Shipshape and Sustainable
Cruise lines set goals to advance decarbonization.
BY DEBRA BOKUR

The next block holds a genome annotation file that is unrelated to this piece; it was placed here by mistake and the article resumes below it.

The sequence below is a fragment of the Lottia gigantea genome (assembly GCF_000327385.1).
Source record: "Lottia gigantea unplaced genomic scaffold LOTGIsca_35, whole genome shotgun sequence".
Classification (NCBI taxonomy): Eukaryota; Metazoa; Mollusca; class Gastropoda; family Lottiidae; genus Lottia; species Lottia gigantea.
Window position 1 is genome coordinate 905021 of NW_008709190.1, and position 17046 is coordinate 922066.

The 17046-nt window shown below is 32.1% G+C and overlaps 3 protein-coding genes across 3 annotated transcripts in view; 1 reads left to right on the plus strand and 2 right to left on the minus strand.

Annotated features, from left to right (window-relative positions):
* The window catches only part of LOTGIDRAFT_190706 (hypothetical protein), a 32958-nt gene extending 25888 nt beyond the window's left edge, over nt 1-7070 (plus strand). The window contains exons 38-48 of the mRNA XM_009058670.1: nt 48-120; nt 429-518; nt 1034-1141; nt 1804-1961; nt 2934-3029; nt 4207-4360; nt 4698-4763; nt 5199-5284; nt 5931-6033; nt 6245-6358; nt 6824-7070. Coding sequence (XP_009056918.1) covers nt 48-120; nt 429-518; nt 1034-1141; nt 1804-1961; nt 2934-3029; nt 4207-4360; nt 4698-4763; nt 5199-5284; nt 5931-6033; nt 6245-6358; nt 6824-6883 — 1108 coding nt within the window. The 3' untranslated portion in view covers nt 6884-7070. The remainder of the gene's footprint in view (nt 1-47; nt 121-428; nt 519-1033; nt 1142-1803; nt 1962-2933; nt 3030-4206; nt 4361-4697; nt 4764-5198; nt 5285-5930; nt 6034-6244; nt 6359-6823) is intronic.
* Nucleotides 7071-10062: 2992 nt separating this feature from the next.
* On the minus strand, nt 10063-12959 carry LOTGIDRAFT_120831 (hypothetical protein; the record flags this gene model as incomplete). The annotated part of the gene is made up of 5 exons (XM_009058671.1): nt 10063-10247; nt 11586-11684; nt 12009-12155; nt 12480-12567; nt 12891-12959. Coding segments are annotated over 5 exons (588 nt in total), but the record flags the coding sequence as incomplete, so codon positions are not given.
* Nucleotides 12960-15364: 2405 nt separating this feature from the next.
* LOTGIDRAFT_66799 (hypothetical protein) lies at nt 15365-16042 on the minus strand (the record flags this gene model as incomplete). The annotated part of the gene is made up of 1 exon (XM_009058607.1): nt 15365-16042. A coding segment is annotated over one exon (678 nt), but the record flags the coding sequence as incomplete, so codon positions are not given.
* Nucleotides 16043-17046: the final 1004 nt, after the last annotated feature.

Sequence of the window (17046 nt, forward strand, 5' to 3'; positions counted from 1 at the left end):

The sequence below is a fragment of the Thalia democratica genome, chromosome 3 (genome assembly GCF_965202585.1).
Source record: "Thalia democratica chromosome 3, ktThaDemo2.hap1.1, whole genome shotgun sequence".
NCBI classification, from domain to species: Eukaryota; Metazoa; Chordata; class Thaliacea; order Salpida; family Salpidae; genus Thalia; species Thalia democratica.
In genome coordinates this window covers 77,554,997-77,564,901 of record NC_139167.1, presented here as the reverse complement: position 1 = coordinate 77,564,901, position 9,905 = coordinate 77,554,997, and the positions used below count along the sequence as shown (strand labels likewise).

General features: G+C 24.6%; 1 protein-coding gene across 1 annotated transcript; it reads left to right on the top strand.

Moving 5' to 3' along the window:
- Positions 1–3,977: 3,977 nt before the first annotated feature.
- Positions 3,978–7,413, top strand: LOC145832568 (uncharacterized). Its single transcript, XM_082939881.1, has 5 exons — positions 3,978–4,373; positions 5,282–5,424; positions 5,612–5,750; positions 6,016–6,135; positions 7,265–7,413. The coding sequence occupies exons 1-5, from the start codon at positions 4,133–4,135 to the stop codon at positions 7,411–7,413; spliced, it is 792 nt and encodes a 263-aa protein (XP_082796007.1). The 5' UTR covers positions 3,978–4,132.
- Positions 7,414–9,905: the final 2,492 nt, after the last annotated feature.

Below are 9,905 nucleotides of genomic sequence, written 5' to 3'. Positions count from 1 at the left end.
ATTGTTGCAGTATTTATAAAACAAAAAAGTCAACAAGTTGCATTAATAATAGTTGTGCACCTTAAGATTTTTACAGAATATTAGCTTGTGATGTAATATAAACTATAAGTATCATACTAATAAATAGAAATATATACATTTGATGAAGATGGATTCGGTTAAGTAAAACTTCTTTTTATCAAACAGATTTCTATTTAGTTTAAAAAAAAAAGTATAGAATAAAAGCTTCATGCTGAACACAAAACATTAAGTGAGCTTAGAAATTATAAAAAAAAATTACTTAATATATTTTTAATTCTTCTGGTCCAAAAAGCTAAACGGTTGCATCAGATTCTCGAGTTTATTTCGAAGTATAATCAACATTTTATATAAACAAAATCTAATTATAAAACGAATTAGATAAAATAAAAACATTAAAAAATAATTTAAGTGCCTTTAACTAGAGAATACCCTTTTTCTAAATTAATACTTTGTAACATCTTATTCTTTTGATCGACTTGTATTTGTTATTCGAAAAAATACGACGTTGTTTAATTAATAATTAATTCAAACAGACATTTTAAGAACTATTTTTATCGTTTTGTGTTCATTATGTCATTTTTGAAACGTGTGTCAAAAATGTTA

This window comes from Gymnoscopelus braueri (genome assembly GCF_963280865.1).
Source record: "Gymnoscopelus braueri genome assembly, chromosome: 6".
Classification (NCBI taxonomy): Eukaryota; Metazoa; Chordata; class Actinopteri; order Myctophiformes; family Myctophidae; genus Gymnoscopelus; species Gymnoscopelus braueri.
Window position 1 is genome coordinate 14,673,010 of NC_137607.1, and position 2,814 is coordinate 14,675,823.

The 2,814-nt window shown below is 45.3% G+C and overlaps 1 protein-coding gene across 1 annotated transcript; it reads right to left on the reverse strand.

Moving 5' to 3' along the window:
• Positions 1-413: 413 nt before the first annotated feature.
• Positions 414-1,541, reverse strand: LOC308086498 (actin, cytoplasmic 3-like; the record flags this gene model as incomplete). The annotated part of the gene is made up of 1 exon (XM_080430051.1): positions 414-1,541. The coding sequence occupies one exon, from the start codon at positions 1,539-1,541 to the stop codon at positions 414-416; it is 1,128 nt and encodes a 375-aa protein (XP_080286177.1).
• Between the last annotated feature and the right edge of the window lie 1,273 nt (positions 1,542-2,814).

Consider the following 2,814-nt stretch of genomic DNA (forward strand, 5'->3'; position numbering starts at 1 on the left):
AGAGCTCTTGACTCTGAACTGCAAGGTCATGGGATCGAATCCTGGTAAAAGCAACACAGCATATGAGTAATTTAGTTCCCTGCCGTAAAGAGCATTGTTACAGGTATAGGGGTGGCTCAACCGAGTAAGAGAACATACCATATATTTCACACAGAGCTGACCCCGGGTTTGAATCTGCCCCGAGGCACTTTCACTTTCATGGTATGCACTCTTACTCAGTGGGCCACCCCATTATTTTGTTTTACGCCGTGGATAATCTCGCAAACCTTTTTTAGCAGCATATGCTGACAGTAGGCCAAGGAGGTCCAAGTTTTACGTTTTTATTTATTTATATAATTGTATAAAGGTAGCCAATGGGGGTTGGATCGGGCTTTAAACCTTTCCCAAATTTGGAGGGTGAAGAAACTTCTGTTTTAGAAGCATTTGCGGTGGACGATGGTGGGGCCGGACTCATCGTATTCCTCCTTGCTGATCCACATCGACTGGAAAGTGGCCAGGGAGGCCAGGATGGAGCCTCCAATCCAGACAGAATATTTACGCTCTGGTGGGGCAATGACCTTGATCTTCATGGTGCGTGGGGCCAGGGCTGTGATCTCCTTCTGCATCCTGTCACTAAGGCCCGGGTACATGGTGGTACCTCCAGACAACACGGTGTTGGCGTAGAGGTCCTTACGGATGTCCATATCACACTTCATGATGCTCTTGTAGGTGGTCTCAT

As the issue of climate change increasingly overlaps with the world of travel, the cruise industry responds with pledges to protect the planet and waters that provide scaffolding for cruise commerce. A report by Cruise Lines International Association published in April states, worldwide, cruise lines work toward goals that include a 40 percent reduction in carbon emissions by 2030 and net-zero carbon cruising by 2050. The topic of decarbonization joined the zeitgeist, and the International Maritime Organization stated its commitment to join with carbon reduction objectives. Industry-wide, endeavors include implementation of new technologies while continuing the research and development of even better ones, an increase in energy efficiencies, and a shift to alternative and cleaner fuels that include the use of biofuels and Liquified Natural Gas. Cruise lines are on board. Carnival Corp. — home to brands Carnival Cruise Line, Princess Cruises, Costa Cruises, Holland America Line, Seabourn, AIDA Cruises, Cunard and P&O Cruises in the United Kingdom and Australia — works to meet goals set by the IMO via responsible energy management and the introduction of new technology to ship operations. Hurtigruten plans to have its first zero-emissions ships ready to sail by 2030, adding to its already demonstrated efforts toward decarbonization which include the 2019 introduction of MS Roald Amundsen, the first battery hybrid-powered cruise ship in the world. Since then, two additional battery hybrid-powered Hurtigruten ships — MS Fridtjof Nansen and MS Otto Sverdrup — also set sail. By 2023, upgrades to seven ships in the fleet will result in a 25 percent reduction in CO2 emissions and an 80 percent reduction in NOX emissions. What’s more, the brand’s Norwegian Coastal Express ships currently produce zero emissions while in port when utilizing shore power connectivity. The design of Viking’s fleet of ocean vessels (which feature energy-efficient hulls plus propeller and rudder arrangements and engines with heat recovery systems) enables ships to achieve the best Energy Efficiency Design Index rating in their class, topping IMO requirements by nearly 20 percent. Viking’s ships are also the world’s first newly built vessels featuring closed-loop exhaust cleaning systems specifically designed to remove and safely dispose of pollutants. The company’s Expedition-class ships exceed IMO standards by almost 36 percent. And among the brand’s river ships, Viking Mississippi boasts environmental features such as sophisticated exhaust scrubbing systems that substantially reduce both noise and emissions. The use of fuel cells to generate all of its power when in port will allow Silversea Cruises’ Silver Nova to be emissions-free during these periods. Lindblad Expeditions declared its intention to be completely carbon neutral through its partnership with South Pole, one of the world’s foremost developers in the field of international emission reduction projects. All these efforts will help the industry navigate toward greener, cleaner cruising.